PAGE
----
When the COVID-19 pandemic was at its worst, the chances of playing college football in the fall seemed unlikely.
Because it has so many moving parts, college football was the one major sport that appeared to be in jeopardy of missing its season entirely or playing it in a dramatically reduced or altered form.
You see, college football has a pesky little problem that most sports entities don’t. Its teams come with universities attached to them and, unlike the major professional sports, they have to answer to higher authorities. Well, except at Ohio State, Alabama and a few other schools.
Sorry, couldn’t resist. The point is, athletic departments must bow to the wishes of school presidents and local government authorities in matters of public safety and to the needs of fellow schools that might have different agendas and timetables.
With so many Division I programs across the nation, schools are dealing with an uneven playing field because the coronavirus is affecting some parts of the country worse than others and the social restrictions affecting sports participation vary from state to state. For awhile, it seemed like conferences would have to deal with some schools playing football in the fall and others sitting this one out.
In the last week, however, the landscape has changed and there are encouraging signs that college football will return this fall. It likely would come with safety restrictions in place and at least some empty seats, but universities seem determined to get their football programs up and running in time for the start of the season.
One look at the bottom line tells you why. Missing a season of football would have significant economic fallout for schools that are already in a hole financially after students were forced to pack up and head home in mid-March. Where there’s a will there’s a way, and schools are aggressively trying to find a way because the reality is many of them can’t afford not to play sports in the first semester.
Though the story changes daily, there are positive signs that football will be played, perhaps even in September:
First, nothing was going to happen until the coronavirus numbers started trending in the right direction, testing became more available and the stress on the healthcare system began to ease. Though a vaccine could be a long way off, those things are happening in many areas of the country.
Indeed, the country is starting to reopen, step by step. Some spike in coronavirus cases is expected to result from that, but if it can be limited it would be a sign that the worst is behind us and life can gradually return to normal during the summer months.
Second, the goals of the universities and their athletic departments are aligned. Cash-strapped schools more and more are determined to get their students back on campus for the first semester and that’s a critical first step for sports — especially football and basketball — to get back as well. A month ago, it seemed likely that schools would tell students to continue their education from home this fall, but increasingly they are touting the likelihood of a mix of in-person and online classes, which would get students back on campus.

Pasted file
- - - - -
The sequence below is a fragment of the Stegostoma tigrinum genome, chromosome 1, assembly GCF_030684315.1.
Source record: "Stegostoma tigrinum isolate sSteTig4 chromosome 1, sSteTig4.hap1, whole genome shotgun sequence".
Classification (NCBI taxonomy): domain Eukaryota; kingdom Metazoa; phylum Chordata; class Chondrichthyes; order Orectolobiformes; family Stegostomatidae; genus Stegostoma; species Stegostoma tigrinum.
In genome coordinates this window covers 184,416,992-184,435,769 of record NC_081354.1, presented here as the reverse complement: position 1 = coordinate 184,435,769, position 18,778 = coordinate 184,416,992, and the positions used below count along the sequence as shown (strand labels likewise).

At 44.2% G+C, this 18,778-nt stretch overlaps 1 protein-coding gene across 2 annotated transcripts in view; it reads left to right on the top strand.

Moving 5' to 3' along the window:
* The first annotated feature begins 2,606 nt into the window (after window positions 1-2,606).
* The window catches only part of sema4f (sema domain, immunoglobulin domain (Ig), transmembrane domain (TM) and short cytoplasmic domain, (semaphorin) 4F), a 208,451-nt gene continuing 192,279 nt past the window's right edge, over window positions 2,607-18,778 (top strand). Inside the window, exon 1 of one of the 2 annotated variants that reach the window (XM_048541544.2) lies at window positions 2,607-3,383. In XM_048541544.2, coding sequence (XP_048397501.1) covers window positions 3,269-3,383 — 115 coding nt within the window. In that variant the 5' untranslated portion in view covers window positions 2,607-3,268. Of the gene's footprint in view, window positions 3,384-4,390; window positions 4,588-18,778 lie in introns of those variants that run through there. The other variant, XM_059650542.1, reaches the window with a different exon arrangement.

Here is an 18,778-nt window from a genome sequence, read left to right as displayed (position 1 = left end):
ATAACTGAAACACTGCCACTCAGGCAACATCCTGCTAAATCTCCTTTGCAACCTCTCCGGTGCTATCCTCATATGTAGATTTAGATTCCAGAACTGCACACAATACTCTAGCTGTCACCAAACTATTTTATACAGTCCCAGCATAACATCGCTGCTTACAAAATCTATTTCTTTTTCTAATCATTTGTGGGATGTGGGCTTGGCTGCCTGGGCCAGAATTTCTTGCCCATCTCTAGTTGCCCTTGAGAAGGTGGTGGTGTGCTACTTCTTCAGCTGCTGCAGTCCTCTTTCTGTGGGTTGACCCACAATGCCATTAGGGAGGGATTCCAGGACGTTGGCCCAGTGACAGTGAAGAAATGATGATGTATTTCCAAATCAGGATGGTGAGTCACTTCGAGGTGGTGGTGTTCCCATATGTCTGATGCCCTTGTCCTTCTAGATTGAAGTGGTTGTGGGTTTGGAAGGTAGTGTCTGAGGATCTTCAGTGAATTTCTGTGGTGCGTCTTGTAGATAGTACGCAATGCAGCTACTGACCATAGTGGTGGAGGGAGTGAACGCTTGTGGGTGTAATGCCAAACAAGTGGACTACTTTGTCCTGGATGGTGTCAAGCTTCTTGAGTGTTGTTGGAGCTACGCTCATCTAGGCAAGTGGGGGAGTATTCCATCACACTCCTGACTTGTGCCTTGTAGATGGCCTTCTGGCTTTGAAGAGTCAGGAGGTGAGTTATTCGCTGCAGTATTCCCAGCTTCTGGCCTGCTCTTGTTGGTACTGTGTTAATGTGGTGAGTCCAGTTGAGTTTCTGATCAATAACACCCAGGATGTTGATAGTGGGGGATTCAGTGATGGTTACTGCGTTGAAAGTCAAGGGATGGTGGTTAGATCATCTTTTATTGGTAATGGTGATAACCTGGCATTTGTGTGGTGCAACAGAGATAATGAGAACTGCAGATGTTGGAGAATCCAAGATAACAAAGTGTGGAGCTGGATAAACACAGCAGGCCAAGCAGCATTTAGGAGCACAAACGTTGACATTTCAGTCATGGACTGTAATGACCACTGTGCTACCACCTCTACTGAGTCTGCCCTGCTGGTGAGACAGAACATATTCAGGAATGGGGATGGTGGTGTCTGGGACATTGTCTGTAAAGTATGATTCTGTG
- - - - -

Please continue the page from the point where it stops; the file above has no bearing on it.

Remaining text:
That would neatly circumvent the belief, one articulated by NCAA president Mark Emmert, that sports wouldn’t return if the students didn’t return. With that obstacle removed, sports likely would get the green light to proceed, though with restrictions and guidelines for safety. Since college football drives athletic departments financially, it is important to bring it back so athletics doesn’t become a drain on already-taxed university budgets.
Third, there seems to be a growing recognition at schools — at least those in the power five conferences — that college football’s historical reliance on putting fans in the stands shouldn’t preclude playing in empty stadiums because revenue from television is better than no revenue at all.
From a purely financial standpoint, college football relies on drawing spectators to the stadium more than any other major sport. Ticket sales account for 16 percent of the revenue in the NFL, 22 percent in the NBA, 27 percent in Major League Baseball and 37 percent in the NHL. The figure in college football is somewhere north of that because additional contributions from boosters, donors and corporate sponsors are tied to ticket sales. However, the rapid increase in television revenue from conference networks is changing that equation, generating revenue that can’t be left on the table.
Finally, sports such as golf and auto racing are returning to action, showing it can be done successfully. The NFL, MLB, NBA and NHL are plotting their returns, meaning college football will have plenty of blueprints to follow for its safe return.
The NCAA started the process Wednesday when it cleared the path for football and basketball athletes to return to campus for voluntary workouts on June 1. Meanwhile, Ohio State athletic director Gene Smith said the Buckeyes could play games in front of 20,000 to 30,000 fans at 105,000-seat Ohio Stadium, with masks and other precautions, of course.
As with anything relating to COVID-19, however, we don’t know what the future will hold. What we do know is that schools are determined to play football this fall and, assuming a safe return is possible, that’s a positive development for all.